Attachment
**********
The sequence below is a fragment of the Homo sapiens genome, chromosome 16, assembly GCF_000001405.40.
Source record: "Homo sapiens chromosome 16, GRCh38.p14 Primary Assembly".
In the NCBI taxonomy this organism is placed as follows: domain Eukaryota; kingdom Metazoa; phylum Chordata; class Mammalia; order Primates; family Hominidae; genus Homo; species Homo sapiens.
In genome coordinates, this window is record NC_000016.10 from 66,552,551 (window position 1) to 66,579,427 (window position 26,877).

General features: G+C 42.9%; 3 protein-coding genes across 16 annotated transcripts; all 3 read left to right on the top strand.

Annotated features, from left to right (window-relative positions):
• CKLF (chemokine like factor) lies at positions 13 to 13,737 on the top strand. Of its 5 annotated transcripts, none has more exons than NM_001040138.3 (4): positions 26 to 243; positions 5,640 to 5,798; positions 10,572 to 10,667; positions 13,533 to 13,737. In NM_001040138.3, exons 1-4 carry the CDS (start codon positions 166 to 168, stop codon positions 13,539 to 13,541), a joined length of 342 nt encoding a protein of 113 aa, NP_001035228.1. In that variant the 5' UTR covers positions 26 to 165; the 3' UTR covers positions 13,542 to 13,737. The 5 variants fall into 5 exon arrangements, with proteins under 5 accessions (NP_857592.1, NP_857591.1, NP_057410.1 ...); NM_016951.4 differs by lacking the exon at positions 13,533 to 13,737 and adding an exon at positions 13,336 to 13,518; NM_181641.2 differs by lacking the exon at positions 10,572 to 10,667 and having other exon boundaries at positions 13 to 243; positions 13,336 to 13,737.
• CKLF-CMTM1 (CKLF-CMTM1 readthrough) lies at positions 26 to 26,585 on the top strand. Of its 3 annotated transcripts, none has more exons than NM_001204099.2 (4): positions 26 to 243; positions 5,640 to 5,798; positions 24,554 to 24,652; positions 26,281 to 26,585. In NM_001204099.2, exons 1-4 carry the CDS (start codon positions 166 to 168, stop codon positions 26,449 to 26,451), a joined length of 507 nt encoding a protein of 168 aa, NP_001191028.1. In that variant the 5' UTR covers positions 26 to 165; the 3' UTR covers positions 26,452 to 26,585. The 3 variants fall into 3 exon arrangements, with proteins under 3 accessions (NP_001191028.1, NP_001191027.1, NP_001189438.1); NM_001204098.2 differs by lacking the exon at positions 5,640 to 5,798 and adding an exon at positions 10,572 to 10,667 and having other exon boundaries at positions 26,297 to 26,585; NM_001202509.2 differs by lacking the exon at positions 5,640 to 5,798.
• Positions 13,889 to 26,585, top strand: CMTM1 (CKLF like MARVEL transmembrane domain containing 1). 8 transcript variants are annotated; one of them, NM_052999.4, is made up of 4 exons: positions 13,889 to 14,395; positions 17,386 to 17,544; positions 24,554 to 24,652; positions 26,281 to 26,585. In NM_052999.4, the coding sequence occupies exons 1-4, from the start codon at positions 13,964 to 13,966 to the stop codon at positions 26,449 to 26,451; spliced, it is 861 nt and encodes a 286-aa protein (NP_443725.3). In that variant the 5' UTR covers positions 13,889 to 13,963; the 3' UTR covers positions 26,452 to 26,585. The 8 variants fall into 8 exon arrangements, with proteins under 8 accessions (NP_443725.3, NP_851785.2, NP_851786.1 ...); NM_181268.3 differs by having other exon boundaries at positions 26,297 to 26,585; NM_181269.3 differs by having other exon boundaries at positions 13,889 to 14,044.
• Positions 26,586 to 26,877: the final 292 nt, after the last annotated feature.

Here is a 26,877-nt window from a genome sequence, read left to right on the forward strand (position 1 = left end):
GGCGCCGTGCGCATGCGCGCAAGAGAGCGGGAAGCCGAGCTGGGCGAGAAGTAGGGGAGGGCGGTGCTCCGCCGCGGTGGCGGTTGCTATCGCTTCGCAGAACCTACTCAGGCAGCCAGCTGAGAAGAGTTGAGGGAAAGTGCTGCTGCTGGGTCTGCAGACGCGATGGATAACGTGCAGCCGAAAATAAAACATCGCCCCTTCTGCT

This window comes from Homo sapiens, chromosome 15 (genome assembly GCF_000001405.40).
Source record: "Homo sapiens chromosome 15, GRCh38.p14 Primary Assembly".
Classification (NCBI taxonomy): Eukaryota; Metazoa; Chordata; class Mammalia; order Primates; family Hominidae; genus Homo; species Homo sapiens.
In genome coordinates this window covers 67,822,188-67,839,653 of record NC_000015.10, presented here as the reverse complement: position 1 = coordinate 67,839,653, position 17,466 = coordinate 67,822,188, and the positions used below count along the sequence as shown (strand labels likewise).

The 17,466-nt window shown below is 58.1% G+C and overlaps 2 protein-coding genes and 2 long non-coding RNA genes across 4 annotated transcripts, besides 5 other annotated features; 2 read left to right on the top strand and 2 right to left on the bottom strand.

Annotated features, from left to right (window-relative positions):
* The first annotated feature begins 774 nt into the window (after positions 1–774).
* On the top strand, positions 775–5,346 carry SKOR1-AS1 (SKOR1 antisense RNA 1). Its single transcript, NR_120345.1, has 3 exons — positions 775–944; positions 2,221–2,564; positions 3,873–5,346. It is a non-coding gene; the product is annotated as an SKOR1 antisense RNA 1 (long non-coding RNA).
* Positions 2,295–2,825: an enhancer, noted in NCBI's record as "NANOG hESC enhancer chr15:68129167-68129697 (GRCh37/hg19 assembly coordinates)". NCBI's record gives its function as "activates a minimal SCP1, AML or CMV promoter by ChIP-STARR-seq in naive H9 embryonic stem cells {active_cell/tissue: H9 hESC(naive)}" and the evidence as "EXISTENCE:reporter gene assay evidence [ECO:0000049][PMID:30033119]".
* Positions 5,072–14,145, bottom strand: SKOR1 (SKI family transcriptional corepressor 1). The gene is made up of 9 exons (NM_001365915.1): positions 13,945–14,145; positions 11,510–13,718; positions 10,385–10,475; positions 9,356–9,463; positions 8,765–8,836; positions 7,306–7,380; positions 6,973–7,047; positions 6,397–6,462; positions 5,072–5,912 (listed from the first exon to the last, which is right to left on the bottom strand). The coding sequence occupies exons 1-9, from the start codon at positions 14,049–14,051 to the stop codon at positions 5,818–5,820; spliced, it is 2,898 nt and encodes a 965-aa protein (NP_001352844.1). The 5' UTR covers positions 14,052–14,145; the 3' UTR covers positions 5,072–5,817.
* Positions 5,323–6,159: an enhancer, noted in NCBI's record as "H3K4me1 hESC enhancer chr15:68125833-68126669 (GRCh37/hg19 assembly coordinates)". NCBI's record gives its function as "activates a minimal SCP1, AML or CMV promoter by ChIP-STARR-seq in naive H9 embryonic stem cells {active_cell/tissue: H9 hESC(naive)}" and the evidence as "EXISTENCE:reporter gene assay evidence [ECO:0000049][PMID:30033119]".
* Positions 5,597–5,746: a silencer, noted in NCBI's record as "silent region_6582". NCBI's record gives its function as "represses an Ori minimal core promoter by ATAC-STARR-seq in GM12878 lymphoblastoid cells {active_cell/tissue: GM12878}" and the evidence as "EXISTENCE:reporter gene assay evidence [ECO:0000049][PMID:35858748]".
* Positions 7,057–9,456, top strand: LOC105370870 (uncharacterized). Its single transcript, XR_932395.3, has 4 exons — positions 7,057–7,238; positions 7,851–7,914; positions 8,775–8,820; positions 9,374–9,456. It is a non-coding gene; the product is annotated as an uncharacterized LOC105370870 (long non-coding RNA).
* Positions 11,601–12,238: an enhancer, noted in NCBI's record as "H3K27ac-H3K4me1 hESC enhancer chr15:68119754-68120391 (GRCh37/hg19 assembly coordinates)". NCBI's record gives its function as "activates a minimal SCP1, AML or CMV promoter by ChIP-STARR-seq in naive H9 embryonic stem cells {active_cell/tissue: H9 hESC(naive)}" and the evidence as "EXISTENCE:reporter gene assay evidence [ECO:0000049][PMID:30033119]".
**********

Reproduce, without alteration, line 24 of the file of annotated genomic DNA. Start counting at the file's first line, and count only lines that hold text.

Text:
* Positions 5,597–5,746: a silencer, noted in NCBI's record as "silent region_6582". NCBI's record gives its function as "represses an Ori minimal core promoter by ATAC-STARR-seq in GM12878 lymphoblastoid cells {active_cell/tissue: GM12878}" and the evidence as "EXISTENCE:reporter gene assay evidence [ECO:0000049][PMID:35858748]".